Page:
When Marjory Phillips dropped into the Angel of Islington pub in north London for lunch she could not have imagined the upset her decision would cause in years to come.
The year was 1935 and Ms Phillips, a secretary at the games manufacturer Waddington, had been asked to come up with a final list of places for the British version of the board game Monopoly. After an exhausting morning researching London property prices she arrived in Islington.
Ms Phillips jotted down the name of the pub, decided £100 was a fair price and settled down to enjoy her meal. Islington was for ever enshrined near the bottom of London's property ladder.
Sixty-five years later, the borough that spawned the chattering classes, nurtured Tony Blair during the long years of Labour's wilderness and where polenta (non-GM, naturally) and sun-dried tomatoes are the staple diet, wants recognition for its spiralling property prices, fashionable restaurants and exclusive antique shops.
Islington, residents claim, should move round the board and take the place of the orange properties - Marlborough Street, Vine Street and Bow Street. Jamie Cawley, of the Angel Neighbourhood Forum, said its place on the board should reflect Islington's new status. "It's very misleading. People feel it's somewhat derogatory of the area. I mean, places like the Whitechapel Road do remain a little questionable," he said of Islington's Monopoly next-door neighbour.
Mr Cawley, who in true Islington style has a job forming "focus groups for websites", was at pains to explain how Islington has changed. "The first time I visited the area 25 years ago it was the wildest utter East," he said, not without drama. "Robert Carrier had just opened a restaurant near the Angel and this was considered terribly bold and adventuresome. I had no idea where we were going. Now there are dozens of restaurants along Upper Street [the main street in the area] and many of them are exceedingly fashionable. Not to mention the fact that half the Government lives here."
Nor can the Angel of Islington be regarded as a cheap option. Last year its current owner, JD Wetherspoon, paid £100,000 to lease the building. But it's not just a question of money. Paul Williams, of Holden Matthews estate agents, is more unhappy with Islington's proximity to the Old Kent Road and Whitechapel Road.
"They are entirely different," he said. "London's perception of Islington has altered, it's now considered an established residential part of London along the lines of Notting Hill or Chelsea."
Richard Donnell, a research analyst at the property consultants FDP Savills, said he would now put the cost of a three-bedroom terrace house in the area at £600,000. By rights this should move it from the cheapest of the blue properties to replace Marlborough Street - bang in the middle of orange.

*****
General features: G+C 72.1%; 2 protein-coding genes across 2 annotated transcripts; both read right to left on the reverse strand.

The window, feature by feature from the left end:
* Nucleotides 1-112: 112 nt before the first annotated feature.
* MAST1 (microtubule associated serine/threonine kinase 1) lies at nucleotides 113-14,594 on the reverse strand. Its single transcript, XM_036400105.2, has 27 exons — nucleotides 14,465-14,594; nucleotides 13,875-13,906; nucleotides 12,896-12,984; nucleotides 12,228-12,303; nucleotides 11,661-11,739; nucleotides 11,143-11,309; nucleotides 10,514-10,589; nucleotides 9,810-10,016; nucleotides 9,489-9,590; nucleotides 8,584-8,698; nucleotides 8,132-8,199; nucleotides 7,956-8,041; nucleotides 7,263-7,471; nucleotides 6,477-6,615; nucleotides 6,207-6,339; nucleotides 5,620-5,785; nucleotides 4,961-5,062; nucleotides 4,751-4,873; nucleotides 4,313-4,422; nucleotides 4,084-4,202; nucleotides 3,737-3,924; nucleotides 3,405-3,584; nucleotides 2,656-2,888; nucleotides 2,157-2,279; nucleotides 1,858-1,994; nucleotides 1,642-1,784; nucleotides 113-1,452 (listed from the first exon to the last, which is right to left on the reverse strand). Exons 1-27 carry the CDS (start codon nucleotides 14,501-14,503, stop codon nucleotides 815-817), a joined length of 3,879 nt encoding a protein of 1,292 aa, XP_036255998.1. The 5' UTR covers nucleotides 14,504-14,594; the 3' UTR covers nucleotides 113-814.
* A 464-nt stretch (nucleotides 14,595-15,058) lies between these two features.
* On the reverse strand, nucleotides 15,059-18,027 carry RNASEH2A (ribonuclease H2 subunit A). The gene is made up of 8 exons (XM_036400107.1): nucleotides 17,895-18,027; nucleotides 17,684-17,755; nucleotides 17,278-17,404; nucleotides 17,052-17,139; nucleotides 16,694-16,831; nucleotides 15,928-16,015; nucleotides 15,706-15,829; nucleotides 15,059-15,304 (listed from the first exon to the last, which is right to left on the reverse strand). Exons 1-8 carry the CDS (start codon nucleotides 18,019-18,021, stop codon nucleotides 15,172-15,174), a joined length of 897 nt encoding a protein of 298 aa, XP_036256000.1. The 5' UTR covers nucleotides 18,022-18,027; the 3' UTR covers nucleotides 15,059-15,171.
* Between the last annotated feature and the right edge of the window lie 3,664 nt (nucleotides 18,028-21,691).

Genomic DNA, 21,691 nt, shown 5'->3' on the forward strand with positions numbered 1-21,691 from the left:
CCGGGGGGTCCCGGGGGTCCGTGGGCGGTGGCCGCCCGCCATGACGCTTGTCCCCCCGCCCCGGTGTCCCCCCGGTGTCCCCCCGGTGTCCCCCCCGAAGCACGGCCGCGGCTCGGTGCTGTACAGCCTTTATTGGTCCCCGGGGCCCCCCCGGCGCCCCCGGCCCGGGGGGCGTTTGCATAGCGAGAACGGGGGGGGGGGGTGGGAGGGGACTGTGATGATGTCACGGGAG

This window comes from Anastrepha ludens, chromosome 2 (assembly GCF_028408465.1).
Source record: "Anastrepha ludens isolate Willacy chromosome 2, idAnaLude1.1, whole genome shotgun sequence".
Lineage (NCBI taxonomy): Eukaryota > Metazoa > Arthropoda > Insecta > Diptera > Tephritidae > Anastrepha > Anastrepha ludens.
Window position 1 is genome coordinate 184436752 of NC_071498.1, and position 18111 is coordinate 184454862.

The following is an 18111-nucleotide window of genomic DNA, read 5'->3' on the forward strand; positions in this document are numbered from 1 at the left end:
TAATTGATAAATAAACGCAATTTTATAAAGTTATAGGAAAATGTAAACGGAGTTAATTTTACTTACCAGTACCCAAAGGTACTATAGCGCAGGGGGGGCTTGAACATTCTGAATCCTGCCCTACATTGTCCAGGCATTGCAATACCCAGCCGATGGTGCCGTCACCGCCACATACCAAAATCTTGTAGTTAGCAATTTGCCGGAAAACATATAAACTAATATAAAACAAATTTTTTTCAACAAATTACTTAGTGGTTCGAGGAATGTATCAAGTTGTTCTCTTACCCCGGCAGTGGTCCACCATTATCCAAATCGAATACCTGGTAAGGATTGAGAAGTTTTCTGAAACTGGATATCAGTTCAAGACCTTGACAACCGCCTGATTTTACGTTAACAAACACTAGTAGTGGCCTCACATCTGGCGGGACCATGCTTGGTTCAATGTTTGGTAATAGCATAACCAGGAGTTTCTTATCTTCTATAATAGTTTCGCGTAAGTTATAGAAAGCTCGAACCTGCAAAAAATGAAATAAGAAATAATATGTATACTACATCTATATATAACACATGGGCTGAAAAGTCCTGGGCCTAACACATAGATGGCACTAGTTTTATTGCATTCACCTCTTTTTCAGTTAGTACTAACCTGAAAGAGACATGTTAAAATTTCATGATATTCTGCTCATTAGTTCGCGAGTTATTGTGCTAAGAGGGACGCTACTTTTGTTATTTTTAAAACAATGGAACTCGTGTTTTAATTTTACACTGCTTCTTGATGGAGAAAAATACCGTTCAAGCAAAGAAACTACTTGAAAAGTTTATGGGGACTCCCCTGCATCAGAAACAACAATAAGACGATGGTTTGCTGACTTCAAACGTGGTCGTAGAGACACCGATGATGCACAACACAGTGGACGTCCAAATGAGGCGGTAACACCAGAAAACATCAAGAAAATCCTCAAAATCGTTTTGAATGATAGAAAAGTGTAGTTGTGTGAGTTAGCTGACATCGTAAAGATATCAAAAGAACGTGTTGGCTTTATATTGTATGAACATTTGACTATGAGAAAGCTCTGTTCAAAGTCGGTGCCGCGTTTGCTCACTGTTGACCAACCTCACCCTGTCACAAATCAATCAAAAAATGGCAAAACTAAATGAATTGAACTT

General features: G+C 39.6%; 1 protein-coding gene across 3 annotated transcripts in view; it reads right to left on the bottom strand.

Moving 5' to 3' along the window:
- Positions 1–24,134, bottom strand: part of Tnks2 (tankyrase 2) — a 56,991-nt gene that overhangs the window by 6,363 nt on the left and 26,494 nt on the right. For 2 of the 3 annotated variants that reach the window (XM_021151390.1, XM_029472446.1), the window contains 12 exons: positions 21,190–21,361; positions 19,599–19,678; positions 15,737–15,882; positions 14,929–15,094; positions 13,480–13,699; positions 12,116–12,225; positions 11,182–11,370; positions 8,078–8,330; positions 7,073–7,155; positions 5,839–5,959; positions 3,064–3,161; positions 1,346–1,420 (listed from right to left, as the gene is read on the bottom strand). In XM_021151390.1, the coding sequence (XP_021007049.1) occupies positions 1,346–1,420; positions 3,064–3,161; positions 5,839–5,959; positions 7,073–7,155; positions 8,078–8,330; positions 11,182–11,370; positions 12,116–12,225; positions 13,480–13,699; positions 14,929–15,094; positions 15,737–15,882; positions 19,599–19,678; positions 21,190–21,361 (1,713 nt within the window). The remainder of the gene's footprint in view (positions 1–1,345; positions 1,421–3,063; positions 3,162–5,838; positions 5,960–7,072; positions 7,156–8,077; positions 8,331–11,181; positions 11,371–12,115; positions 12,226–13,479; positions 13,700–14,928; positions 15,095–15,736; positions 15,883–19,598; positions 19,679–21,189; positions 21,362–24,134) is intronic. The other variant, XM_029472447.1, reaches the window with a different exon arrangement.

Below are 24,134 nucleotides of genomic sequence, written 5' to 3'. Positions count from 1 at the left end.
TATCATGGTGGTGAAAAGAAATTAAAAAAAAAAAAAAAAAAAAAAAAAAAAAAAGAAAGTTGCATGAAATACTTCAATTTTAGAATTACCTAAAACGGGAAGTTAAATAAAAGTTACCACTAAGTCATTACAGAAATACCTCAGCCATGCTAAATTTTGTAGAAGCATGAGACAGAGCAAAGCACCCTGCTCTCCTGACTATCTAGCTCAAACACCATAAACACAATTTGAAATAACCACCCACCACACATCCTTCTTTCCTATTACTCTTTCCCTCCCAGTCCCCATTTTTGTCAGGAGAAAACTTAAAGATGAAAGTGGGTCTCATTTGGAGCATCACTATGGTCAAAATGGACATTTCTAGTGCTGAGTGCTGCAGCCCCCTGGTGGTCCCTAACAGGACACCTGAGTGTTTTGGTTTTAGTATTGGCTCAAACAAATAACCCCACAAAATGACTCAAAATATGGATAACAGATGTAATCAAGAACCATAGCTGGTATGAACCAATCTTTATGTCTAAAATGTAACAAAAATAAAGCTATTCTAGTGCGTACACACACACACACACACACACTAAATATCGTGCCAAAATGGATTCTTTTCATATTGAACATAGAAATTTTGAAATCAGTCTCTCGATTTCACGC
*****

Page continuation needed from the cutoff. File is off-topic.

According to Mr Donnell's figures, the final leg of the board would remain unchanged, with the exclusive green of Regent Street and the rich purple of Park Lane still among the priciest areas of the city. Mayfair, top of the list at 22, is still the most expensive property, up from the board's £400 to £2.5m. And the drab brown of the Old Kent and Whitechapel Roads still know their place - at the bottom.
But in between things have changed. Northumberland Avenue has come crashing down from eighth to fifth, Vine Street from 11 to seven and Fleet Street from 13 to nine. But Bow Street has leapt from nine to 15, Pall Mall from six to 13.
"Most of the squares on the original board cover predominantly commercial property locations and as such there is no established residential market on which to base our indicative prices," said Mr Donnell. "The one exception is Islington, which in residential terms, should be further round the board as average values there are relatively high."
If the makers ever did consider remaking their famous board, Mr Donnell feels no 21st-century Monopoly game would be complete without the inclusion of prime locations such as Belgravia, Knightsbridge, Kensington, Notting Hill and parts of Chelsea. Even Wandsworth would merit a spot, he said.
Waddington has remained unmoved by Islington's pleas to redesign the game, which has sold more than 20 million sets in Britain alone. "The board was devised 65 years ago and reflect the property prices of the time," said a spokesman. "The board cannot be changed and will not be changed and anyway there isn't enough space on the squares to add all the noughts you would need to write the current London prices."Reuse content